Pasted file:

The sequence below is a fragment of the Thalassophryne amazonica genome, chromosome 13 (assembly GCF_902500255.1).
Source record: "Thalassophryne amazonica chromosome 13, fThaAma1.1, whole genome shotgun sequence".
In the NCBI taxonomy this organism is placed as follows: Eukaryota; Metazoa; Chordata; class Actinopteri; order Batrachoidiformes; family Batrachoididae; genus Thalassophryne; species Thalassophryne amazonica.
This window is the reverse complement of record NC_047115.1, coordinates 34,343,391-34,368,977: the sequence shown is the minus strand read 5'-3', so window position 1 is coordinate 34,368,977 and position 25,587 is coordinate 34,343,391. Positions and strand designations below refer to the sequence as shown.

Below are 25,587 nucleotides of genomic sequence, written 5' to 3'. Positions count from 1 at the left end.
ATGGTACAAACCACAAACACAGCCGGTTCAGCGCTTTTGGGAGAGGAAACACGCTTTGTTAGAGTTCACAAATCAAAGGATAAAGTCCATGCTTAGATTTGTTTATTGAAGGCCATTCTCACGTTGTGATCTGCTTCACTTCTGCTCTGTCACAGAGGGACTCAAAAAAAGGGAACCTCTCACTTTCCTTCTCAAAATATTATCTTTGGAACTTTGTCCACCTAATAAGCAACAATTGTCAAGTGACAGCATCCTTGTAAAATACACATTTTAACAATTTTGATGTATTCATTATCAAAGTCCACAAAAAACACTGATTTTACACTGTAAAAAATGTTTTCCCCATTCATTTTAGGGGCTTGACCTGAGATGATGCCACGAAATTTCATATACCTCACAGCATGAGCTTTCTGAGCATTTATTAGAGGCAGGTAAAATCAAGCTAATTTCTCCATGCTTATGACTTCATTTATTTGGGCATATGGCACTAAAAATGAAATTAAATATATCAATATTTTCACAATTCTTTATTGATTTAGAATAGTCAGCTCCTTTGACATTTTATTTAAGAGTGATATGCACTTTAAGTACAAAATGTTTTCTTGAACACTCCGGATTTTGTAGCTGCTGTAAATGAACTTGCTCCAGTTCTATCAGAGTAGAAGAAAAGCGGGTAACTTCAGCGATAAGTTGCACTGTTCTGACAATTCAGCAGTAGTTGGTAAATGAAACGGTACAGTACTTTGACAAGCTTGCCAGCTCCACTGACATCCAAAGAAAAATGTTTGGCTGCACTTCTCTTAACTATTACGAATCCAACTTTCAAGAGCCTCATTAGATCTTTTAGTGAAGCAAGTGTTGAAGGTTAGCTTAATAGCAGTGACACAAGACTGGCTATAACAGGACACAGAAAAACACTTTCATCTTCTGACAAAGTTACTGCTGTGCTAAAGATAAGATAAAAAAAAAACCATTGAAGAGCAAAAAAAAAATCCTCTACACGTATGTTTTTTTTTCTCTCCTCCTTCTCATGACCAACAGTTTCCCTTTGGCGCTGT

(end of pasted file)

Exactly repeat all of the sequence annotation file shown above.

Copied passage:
The sequence below is a fragment of the Thalassophryne amazonica genome, chromosome 13 (assembly GCF_902500255.1).
Source record: "Thalassophryne amazonica chromosome 13, fThaAma1.1, whole genome shotgun sequence".
In the NCBI taxonomy this organism is placed as follows: Eukaryota; Metazoa; Chordata; class Actinopteri; order Batrachoidiformes; family Batrachoididae; genus Thalassophryne; species Thalassophryne amazonica.
This window is the reverse complement of record NC_047115.1, coordinates 34,343,391-34,368,977: the sequence shown is the minus strand read 5'-3', so window position 1 is coordinate 34,368,977 and position 25,587 is coordinate 34,343,391. Positions and strand designations below refer to the sequence as shown.

Below are 25,587 nucleotides of genomic sequence, written 5' to 3'. Positions count from 1 at the left end.
ATGGTACAAACCACAAACACAGCCGGTTCAGCGCTTTTGGGAGAGGAAACACGCTTTGTTAGAGTTCACAAATCAAAGGATAAAGTCCATGCTTAGATTTGTTTATTGAAGGCCATTCTCACGTTGTGATCTGCTTCACTTCTGCTCTGTCACAGAGGGACTCAAAAAAAGGGAACCTCTCACTTTCCTTCTCAAAATATTATCTTTGGAACTTTGTCCACCTAATAAGCAACAATTGTCAAGTGACAGCATCCTTGTAAAATACACATTTTAACAATTTTGATGTATTCATTATCAAAGTCCACAAAAAACACTGATTTTACACTGTAAAAAATGTTTTCCCCATTCATTTTAGGGGCTTGACCTGAGATGATGCCACGAAATTTCATATACCTCACAGCATGAGCTTTCTGAGCATTTATTAGAGGCAGGTAAAATCAAGCTAATTTCTCCATGCTTATGACTTCATTTATTTGGGCATATGGCACTAAAAATGAAATTAAATATATCAATATTTTCACAATTCTTTATTGATTTAGAATAGTCAGCTCCTTTGACATTTTATTTAAGAGTGATATGCACTTTAAGTACAAAATGTTTTCTTGAACACTCCGGATTTTGTAGCTGCTGTAAATGAACTTGCTCCAGTTCTATCAGAGTAGAAGAAAAGCGGGTAACTTCAGCGATAAGTTGCACTGTTCTGACAATTCAGCAGTAGTTGGTAAATGAAACGGTACAGTACTTTGACAAGCTTGCCAGCTCCACTGACATCCAAAGAAAAATGTTTGGCTGCACTTCTCTTAACTATTACGAATCCAACTTTCAAGAGCCTCATTAGATCTTTTAGTGAAGCAAGTGTTGAAGGTTAGCTTAATAGCAGTGACACAAGACTGGCTATAACAGGACACAGAAAAACACTTTCATCTTCTGACAAAGTTACTGCTGTGCTAAAGATAAGATAAAAAAAAAACCATTGAAGAGCAAAAAAAAAATCCTCTACACGTATGTTTTTTTTTCTCTCCTCCTTCTCATGACCAACAGTTTCCCTTTGGCGCTGT